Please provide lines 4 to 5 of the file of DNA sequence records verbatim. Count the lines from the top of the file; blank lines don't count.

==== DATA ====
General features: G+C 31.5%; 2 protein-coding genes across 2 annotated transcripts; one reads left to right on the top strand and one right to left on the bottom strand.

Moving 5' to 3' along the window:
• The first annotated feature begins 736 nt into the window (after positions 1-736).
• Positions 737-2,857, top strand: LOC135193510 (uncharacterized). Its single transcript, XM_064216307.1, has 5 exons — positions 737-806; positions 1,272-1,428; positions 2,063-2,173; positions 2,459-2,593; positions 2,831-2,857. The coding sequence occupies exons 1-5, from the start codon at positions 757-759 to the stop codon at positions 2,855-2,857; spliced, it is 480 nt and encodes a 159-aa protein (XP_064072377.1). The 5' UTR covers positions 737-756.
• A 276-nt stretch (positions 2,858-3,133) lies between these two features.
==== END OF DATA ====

• Positions 737-2,857, top strand: LOC135193510 (uncharacterized). Its single transcript, XM_064216307.1, has 5 exons — positions 737-806; positions 1,272-1,428; positions 2,063-2,173; positions 2,459-2,593; positions 2,831-2,857. The coding sequence occupies exons 1-5, from the start codon at positions 757-759 to the stop codon at positions 2,855-2,857; spliced, it is 480 nt and encodes a 159-aa protein (XP_064072377.1). The 5' UTR covers positions 737-756.
• A 276-nt stretch (positions 2,858-3,133) lies between these two features.